Not everyone can say they lived around the corner from President Harry S. Truman and raised nationally recognized championship dogs, but Jett Earl can.
The Columbus, KS, native's road to Kansas City was a long and round-about one. After graduating from high school in 1934, she went back to school to learn shorthand. Then she joined the Civil Works Administration (CWA). It was the height of the Depression and jobs were scarce.
One night she and a girlfriend stopped to get a Coke and met Joseph Earl, who lived in Commerce, OK. He asked Jett for a date and a year later they were married.
Jett went to work for a doctor, but found there were too many health problems in mining country.
"We were going to California, but Joe met a recruiter for Remington Firearms and went to work for them in Independence, MO," Jett recalls. "We rented a big house right around the corner from Mr. Truman."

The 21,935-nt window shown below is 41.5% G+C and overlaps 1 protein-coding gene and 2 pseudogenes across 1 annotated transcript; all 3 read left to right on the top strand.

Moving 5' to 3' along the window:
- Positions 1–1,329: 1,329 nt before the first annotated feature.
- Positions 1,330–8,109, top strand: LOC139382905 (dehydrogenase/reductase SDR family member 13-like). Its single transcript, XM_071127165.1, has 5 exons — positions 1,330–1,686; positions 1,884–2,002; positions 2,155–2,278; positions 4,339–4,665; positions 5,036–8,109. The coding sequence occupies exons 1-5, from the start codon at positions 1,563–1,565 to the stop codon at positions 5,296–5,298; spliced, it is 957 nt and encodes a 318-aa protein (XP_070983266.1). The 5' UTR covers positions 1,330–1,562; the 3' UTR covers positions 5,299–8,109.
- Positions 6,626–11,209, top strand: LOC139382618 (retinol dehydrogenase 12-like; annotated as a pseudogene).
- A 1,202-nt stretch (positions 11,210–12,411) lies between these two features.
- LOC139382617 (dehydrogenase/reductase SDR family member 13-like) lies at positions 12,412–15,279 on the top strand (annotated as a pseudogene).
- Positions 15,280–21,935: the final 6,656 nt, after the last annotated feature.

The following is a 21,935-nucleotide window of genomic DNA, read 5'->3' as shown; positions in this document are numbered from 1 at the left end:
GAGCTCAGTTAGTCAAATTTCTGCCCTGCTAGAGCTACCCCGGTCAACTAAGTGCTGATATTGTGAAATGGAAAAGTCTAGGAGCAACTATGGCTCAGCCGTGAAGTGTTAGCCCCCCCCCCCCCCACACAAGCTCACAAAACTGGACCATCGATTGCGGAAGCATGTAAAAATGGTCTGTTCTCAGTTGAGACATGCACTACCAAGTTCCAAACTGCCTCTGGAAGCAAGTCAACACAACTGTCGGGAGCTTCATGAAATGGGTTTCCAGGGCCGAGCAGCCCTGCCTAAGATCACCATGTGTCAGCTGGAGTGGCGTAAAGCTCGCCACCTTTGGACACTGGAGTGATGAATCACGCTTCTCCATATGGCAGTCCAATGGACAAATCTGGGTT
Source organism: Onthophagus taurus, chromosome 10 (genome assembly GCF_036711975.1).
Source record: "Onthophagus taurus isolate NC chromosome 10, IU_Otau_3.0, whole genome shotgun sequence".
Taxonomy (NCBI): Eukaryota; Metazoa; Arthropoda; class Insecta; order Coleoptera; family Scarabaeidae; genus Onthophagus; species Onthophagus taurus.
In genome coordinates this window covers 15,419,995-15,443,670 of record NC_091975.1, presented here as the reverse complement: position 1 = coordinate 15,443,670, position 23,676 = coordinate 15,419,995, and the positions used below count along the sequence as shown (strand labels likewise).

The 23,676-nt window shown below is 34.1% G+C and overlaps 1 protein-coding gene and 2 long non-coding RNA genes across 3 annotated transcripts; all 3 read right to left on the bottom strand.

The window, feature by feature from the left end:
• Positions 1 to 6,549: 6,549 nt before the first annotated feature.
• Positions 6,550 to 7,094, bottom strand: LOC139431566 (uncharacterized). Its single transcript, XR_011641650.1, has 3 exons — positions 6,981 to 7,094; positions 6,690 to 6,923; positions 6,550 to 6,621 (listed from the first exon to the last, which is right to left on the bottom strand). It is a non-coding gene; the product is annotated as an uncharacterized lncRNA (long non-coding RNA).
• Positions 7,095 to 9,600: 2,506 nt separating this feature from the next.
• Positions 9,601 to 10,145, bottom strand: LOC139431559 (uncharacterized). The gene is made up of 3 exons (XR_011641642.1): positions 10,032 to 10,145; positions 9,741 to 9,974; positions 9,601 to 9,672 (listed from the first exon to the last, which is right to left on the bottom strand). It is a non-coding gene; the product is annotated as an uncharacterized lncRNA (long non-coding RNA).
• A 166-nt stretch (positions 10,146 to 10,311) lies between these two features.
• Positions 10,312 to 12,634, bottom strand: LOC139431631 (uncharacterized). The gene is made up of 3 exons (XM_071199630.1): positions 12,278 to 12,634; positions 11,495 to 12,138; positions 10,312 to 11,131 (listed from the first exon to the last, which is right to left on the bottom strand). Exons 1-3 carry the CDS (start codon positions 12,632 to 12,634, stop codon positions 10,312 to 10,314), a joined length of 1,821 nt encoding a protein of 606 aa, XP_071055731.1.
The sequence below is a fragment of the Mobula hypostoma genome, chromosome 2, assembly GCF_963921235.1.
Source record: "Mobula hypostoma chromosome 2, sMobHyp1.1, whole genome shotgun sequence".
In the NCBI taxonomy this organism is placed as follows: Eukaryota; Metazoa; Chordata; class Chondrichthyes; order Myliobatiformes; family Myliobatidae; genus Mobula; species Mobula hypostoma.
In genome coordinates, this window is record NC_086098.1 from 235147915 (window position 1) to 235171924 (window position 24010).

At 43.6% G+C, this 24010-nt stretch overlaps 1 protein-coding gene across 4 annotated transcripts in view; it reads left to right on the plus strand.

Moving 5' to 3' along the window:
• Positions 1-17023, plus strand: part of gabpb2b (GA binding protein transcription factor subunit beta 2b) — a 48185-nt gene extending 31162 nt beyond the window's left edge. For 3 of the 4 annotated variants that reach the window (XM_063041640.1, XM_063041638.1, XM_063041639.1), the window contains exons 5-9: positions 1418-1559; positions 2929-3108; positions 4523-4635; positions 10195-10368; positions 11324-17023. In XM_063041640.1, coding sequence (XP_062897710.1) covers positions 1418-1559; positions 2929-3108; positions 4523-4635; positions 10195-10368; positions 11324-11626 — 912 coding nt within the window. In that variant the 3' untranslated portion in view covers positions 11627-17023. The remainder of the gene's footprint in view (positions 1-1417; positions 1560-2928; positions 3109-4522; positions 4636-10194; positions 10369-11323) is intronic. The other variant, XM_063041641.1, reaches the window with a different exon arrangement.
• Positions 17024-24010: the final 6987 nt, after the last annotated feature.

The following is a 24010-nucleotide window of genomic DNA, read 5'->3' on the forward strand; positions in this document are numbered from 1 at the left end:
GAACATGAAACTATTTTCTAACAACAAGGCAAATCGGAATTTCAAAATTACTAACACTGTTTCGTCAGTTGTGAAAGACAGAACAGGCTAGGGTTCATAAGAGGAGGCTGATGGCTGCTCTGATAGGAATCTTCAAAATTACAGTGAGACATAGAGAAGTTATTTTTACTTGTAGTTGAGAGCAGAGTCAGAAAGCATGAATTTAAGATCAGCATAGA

While Jett went to work in an office, Joe joined the Navy. Jett went to Idaho to see him at fire school.
"When he was shipped out, I went to California with him," she recalls. She then went to work for a hospital in Oakland.
When Joe returned from the service, they moved to Joplin. Jett worked for a doctor and Joe went into sales.
Offered a position in Kansas City, Joe went to work at General Motors and Jett went to work at Bethany Medical Center. After Joe was seriously injured in an accident, they began raising dogs at their Bonner Springs home. Joe became president of the first Irish Setter Club in the Kansas City area, and the two went on to show their dogs.
"It was quite an experience," Jett smiles proudly.
For 20 years, they built a national reputation for their dogs. Moving to a farm, they also began raising Charolais cattle.
"You can't imagine how much fun it was," she says.
Retiring from the championship circuit, Joe and Jett moved home to Columbus. After his death, Jett lived with her sister, then moved to Via Christi Village in Pittsburg.
"I like it here," she reflects. "The food is good and the staff is wonderful."